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Authorities: Mail Bomb Could Have Exploded Over U.S.

Scotland Yard Says NYC Certainly Within Potential Blast Zone
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This undated photo released by the Dubai Police via the state Emirates News Agency (WAM) on Saturday, Oct. 30, 2010, claims to show parts of a computer printer with explosives loaded into its toner cartridge found in a package onboard a cargo plane coming from Yemen, in Dubai, United Arab Emirates. Dubai police say the bomb, discovered in the ink cartridge of a computer printer in a shipment of air cargo from Yemen bound for the United States, contained the powerful explosive PETN and bore the hallmarks of al-Qaida. (AP Photo/Dubai Police via Emirates News Agency)

This undated photo released by the Dubai Police via the state Emirates News Agency (WAM) on Saturday, Oct. 30, 2010, claims to show parts of a computer printer with explosives loaded into its toner cartridge found in a package onboard a cargo plane coming from Yemen, in Dubai, United Arab Emirates. Dubai police say the bomb, discovered in the ink cartridge of a computer printer in a shipment of air cargo from Yemen bound for the United States, contained the powerful explosive PETN and bore the hallmarks of al-Qaida. (AP Photo/Dubai Police via Emirates News Agency)

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NEW YORK (CBS 2) — We could have been targets all over again.

The mail bomb intercepted in England was timed to explode over New York, New Jersey or Pennsylvania.

CBS 2’s Dave Carlin reports a new attack was closer than we ever imagined.

After inspecting timers on the sophisticated mail bombs, forensics experts in Britain did the math and believe one of them was set to explode over the East Coast at 5:30 a.m. on Oct. 29.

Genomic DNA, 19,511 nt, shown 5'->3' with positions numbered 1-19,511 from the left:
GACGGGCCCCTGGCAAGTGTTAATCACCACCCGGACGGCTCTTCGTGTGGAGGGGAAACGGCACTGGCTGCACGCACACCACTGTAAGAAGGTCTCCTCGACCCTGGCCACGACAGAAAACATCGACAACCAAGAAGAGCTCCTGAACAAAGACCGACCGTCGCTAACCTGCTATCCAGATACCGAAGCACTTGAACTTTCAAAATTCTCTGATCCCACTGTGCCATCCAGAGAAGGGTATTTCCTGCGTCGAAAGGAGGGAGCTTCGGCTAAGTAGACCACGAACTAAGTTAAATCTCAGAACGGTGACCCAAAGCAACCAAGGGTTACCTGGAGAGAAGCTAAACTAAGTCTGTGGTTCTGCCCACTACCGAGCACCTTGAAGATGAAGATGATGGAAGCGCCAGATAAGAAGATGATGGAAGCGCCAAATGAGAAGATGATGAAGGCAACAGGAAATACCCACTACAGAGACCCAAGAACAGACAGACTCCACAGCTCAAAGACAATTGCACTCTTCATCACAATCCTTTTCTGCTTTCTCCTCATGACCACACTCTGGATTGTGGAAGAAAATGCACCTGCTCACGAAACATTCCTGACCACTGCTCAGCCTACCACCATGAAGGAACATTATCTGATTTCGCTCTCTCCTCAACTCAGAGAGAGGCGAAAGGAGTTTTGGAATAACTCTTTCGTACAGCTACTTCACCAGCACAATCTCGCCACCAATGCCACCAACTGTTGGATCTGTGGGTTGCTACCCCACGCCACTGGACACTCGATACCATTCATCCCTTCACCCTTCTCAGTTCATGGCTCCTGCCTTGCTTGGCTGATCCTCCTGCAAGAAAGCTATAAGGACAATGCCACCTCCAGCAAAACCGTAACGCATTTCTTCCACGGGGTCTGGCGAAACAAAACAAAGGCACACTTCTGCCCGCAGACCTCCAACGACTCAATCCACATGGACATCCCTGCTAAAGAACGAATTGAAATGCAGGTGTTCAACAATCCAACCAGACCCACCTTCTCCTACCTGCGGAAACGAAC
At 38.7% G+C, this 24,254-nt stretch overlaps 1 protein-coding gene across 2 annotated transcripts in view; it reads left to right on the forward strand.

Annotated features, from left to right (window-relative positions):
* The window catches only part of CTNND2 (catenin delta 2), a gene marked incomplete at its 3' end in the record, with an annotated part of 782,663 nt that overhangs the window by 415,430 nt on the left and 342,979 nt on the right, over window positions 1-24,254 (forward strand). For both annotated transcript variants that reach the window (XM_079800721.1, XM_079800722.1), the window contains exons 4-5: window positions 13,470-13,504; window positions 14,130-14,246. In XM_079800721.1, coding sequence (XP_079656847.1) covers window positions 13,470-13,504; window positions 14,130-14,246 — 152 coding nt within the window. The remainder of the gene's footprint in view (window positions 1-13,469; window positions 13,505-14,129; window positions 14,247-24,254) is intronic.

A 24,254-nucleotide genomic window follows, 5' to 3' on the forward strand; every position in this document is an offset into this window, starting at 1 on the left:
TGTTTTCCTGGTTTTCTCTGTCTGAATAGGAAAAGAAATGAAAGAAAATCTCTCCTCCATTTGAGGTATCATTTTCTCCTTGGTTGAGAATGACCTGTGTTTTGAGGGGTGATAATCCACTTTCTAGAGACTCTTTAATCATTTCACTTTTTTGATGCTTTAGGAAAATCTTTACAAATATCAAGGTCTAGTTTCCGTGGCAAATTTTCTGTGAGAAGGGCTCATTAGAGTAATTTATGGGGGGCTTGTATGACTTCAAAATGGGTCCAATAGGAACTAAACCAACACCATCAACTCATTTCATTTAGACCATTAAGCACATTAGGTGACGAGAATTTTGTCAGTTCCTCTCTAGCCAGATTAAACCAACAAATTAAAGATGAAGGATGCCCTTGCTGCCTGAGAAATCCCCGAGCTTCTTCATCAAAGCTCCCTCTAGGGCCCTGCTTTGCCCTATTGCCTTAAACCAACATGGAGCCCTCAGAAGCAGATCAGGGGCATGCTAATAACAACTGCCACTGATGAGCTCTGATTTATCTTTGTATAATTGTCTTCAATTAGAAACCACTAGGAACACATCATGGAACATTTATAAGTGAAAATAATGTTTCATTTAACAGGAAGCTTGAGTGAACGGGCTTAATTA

“If the device had not been removed from the aircraft, the activation could have occurred over the eastern seaboard of the U.S.,” a spokesman for Scotland Yard said.

That’s a target zone that includes the New York City.

“This is their target. This is their goal. This is what they want to do,” security expert Robert Strang told Carlin.

The device was one of two linked to Ibrahim Hassan al-Asiri, called the top bomb maker for the branch of al Qaeda based in Yemen.

The explosives were hidden in computer printer cartridges, and included syringes and cell phone components.

The two packages were addressed to synagogues in Chicago. After a tip from a Saudi intelligence source, one package was intercepted in Dubai, the other at East Midlands Airport in Britain.

The new developments show the plot was unraveled with almost no time to spare, and sparked an intense search for more cargo bombs. Newark Liberty International Airport was evacuated, a jet was escorted by fighter jets at John F. Kennedy Airport, and the DHL shipping terminal at Kennedy was emptied. All three searches turned out to be false alarms.

“We do the best we can with the tools we have. Can we get better? Absolutely,” Strang said.

Carlin also learned the wiring inside those bombs was very difficult to detect — even with X-ray machines. Cargo companies are now double-checking all packages, especially the ones with no return addresses or excessive postage.

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